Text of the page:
Briefly noted

March 6, 2007

The American Jewish population is 20 percent higher than previously reported, according to a new study released by the Brandeis University Steinhardt Social Research Institute. The institute estimated that there are 6 million to 6.4 million Jews living in the United States, along with another million people with Jewish ancestry. The estimate was based on survey data collected by a range of government, academic and private foundations. The report disputes the 2000-2001 National Jewish Population Study, which recorded a total of 5.2 million American Jews. The telephone-based survey had underestimated the number of non-Orthodox Jews and those under age 55, the new study concludes.

A study released by the Geneva-based World Health Organization has noted the key role of faith-based organizations in HIV prevention and care, but says greater collaboration is needed between them and public health agencies. Such cooperation will be necessary, the WHO said, if progress is to be made toward the goal of universal access to HIV prevention, treatment and care by 2010. The report, “Appreciating Assets: Mapping, Understanding, Translating and Engaging Religious Health Assets in Zambia and Lesotho,” was released last month at Washington National Cathedral and made available in Geneva (www.who.int/hiv).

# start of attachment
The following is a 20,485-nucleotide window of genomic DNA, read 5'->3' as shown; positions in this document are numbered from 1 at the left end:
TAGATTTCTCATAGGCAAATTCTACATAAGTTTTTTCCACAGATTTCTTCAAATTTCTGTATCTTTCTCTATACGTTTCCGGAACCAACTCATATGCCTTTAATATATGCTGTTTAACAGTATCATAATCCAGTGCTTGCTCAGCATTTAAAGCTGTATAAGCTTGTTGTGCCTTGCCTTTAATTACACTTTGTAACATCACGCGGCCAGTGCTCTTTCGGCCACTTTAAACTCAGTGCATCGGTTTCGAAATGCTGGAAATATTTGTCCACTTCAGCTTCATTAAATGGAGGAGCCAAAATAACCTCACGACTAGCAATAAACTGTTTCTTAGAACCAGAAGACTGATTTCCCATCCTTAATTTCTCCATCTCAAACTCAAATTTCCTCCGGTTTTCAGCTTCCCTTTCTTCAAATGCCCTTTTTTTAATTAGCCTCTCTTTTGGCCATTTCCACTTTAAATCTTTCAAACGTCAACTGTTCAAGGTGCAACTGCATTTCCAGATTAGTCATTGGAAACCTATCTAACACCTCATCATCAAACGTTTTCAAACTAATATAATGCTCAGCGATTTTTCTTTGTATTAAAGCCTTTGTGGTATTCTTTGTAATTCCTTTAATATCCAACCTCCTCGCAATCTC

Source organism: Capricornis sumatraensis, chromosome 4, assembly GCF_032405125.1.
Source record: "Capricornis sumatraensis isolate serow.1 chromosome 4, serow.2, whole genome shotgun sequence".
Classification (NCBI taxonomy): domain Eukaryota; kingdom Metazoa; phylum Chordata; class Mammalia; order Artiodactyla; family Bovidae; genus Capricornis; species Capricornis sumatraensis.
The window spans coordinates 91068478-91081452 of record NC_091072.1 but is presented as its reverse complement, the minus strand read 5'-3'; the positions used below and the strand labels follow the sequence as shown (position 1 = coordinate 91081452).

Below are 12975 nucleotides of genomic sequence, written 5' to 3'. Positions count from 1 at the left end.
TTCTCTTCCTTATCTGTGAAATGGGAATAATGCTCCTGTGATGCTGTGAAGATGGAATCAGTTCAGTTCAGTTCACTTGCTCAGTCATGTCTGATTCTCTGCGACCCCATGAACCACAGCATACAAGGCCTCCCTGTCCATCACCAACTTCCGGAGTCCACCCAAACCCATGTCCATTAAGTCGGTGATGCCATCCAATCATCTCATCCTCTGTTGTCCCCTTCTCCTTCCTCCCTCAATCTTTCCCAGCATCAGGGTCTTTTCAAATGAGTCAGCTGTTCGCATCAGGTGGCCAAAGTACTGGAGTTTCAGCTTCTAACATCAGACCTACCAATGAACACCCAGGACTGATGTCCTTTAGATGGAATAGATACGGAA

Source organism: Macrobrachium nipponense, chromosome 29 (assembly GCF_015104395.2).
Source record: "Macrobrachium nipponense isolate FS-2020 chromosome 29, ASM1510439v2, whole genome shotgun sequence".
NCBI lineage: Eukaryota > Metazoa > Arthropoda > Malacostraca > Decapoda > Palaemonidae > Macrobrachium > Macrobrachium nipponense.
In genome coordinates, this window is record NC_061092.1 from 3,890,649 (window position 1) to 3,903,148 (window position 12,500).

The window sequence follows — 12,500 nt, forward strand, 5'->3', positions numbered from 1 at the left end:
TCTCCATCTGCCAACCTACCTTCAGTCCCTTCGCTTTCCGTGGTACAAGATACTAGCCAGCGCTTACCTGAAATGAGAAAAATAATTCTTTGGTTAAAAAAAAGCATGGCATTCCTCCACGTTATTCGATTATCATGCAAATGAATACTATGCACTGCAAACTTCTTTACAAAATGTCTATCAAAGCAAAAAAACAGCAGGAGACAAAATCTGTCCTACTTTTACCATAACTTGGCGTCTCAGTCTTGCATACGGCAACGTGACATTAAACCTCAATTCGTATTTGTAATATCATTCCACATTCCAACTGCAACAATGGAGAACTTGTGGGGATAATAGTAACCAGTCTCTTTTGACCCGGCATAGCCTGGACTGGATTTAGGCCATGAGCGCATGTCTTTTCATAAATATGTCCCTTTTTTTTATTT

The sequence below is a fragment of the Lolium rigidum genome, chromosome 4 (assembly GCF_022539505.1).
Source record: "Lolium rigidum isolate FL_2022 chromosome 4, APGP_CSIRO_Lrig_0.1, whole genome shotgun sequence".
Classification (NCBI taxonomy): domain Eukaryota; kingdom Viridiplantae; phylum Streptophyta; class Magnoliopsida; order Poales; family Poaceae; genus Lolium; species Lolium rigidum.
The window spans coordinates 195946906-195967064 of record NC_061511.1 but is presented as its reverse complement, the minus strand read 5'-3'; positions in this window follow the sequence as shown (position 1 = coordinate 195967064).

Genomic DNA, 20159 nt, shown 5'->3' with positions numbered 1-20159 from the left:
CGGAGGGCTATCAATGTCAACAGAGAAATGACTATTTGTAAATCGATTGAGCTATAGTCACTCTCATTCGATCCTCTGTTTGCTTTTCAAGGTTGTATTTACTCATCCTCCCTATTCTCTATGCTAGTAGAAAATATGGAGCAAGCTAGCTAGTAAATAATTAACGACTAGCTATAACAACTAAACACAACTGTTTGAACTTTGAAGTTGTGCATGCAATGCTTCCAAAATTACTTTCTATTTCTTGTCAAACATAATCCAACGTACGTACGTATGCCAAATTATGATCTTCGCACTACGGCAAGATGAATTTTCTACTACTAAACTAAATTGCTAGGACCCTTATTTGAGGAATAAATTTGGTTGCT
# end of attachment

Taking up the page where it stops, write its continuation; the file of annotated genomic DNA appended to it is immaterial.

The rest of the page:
Polish parliamentarians have voted to allocate money from their country’s state pension fund for a new Roman Catholic church in Warsaw that is being built in thanksgiving for the collapse of communism and for the pontificate of Pope John Paul II. The Polish Press Agency said the donation of $13.44 million for the Divine Providence basilica was approved by 329 votes to 65 in Poland’s lower legislative chamber, with support from the Law and Justice Party of the twins who are the country’s president and prime minister, the brothers Lech and Jaroslaw Kaczynski. The vote was, however, deplored by the opposition Democratic Left Alliance, which said it would worsen a security fund’s existing debt and violate Polish laws that require “religious neutrality” from public authorities and bar the use of state money for places of worship.

Swedish churches in Bangkok, Melbourne and Los Angeles will in the future get tsunami warnings by mobile telephone and will therefore be among the first to know when such critical situations occur. “This is a way of making sure that we are even better prepared to be there for Swedes who will be affected by crises and emergencies while they are abroad,” said Klas Hansson, director of the Church of Sweden Abroad. Normally, there will be only two or three warnings a year that will reach the Uppsala-based Church of Sweden in this way. Tsunamis are ocean waves triggered by massive earthquakes like that with a 9.3 magnitude off Indonesia on December 26, 2004, which killed more than 200,000 people and left more than 1.5 million without homes or livelihoods. Places such as Bangkok, Melbourne and Los Angeles are considered to be at risk from tsunamis.